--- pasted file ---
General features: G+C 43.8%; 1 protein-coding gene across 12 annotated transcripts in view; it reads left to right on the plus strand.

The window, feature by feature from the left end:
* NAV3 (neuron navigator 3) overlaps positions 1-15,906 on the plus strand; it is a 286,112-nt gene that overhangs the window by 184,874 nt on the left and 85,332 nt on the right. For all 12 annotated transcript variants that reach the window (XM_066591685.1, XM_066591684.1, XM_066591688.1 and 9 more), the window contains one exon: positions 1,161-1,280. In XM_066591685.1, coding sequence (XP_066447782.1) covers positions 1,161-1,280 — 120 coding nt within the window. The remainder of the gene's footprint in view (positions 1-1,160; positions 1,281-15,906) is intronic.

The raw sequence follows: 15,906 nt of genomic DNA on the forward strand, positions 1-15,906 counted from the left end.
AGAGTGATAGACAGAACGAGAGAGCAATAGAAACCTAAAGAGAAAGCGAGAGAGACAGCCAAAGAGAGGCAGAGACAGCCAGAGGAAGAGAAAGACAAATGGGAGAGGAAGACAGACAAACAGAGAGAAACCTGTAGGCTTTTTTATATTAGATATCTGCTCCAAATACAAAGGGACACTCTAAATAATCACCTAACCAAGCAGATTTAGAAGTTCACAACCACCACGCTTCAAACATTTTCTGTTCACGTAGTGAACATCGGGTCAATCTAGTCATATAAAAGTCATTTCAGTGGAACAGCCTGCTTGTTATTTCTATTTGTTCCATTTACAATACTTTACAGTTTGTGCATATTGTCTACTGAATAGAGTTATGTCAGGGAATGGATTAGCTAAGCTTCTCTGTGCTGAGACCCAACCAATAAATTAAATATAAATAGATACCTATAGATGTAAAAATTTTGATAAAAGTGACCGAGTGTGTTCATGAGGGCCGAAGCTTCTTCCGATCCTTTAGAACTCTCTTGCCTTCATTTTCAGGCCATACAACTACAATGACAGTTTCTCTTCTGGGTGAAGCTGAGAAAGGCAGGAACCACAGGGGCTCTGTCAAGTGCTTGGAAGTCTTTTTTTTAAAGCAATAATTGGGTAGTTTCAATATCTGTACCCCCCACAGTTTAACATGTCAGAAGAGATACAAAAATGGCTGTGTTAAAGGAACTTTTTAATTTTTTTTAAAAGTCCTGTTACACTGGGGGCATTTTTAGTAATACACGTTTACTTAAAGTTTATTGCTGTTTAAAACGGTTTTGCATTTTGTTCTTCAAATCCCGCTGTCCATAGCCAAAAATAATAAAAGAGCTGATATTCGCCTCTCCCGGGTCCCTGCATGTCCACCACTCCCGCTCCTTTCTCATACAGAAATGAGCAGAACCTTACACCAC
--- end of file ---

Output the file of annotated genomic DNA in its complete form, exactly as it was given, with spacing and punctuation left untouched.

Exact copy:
General features: G+C 43.8%; 1 protein-coding gene across 12 annotated transcripts in view; it reads left to right on the plus strand.

The window, feature by feature from the left end:
* NAV3 (neuron navigator 3) overlaps positions 1-15,906 on the plus strand; it is a 286,112-nt gene that overhangs the window by 184,874 nt on the left and 85,332 nt on the right. For all 12 annotated transcript variants that reach the window (XM_066591685.1, XM_066591684.1, XM_066591688.1 and 9 more), the window contains one exon: positions 1,161-1,280. In XM_066591685.1, coding sequence (XP_066447782.1) covers positions 1,161-1,280 — 120 coding nt within the window. The remainder of the gene's footprint in view (positions 1-1,160; positions 1,281-15,906) is intronic.

The raw sequence follows: 15,906 nt of genomic DNA on the forward strand, positions 1-15,906 counted from the left end.
AGAGTGATAGACAGAACGAGAGAGCAATAGAAACCTAAAGAGAAAGCGAGAGAGACAGCCAAAGAGAGGCAGAGACAGCCAGAGGAAGAGAAAGACAAATGGGAGAGGAAGACAGACAAACAGAGAGAAACCTGTAGGCTTTTTTATATTAGATATCTGCTCCAAATACAAAGGGACACTCTAAATAATCACCTAACCAAGCAGATTTAGAAGTTCACAACCACCACGCTTCAAACATTTTCTGTTCACGTAGTGAACATCGGGTCAATCTAGTCATATAAAAGTCATTTCAGTGGAACAGCCTGCTTGTTATTTCTATTTGTTCCATTTACAATACTTTACAGTTTGTGCATATTGTCTACTGAATAGAGTTATGTCAGGGAATGGATTAGCTAAGCTTCTCTGTGCTGAGACCCAACCAATAAATTAAATATAAATAGATACCTATAGATGTAAAAATTTTGATAAAAGTGACCGAGTGTGTTCATGAGGGCCGAAGCTTCTTCCGATCCTTTAGAACTCTCTTGCCTTCATTTTCAGGCCATACAACTACAATGACAGTTTCTCTTCTGGGTGAAGCTGAGAAAGGCAGGAACCACAGGGGCTCTGTCAAGTGCTTGGAAGTCTTTTTTTTAAAGCAATAATTGGGTAGTTTCAATATCTGTACCCCCCACAGTTTAACATGTCAGAAGAGATACAAAAATGGCTGTGTTAAAGGAACTTTTTAATTTTTTTTAAAAGTCCTGTTACACTGGGGGCATTTTTAGTAATACACGTTTACTTAAAGTTTATTGCTGTTTAAAACGGTTTTGCATTTTGTTCTTCAAATCCCGCTGTCCATAGCCAAAAATAATAAAAGAGCTGATATTCGCCTCTCCCGGGTCCCTGCATGTCCACCACTCCCGCTCCTTTCTCATACAGAAATGAGCAGAACCTTACACCAC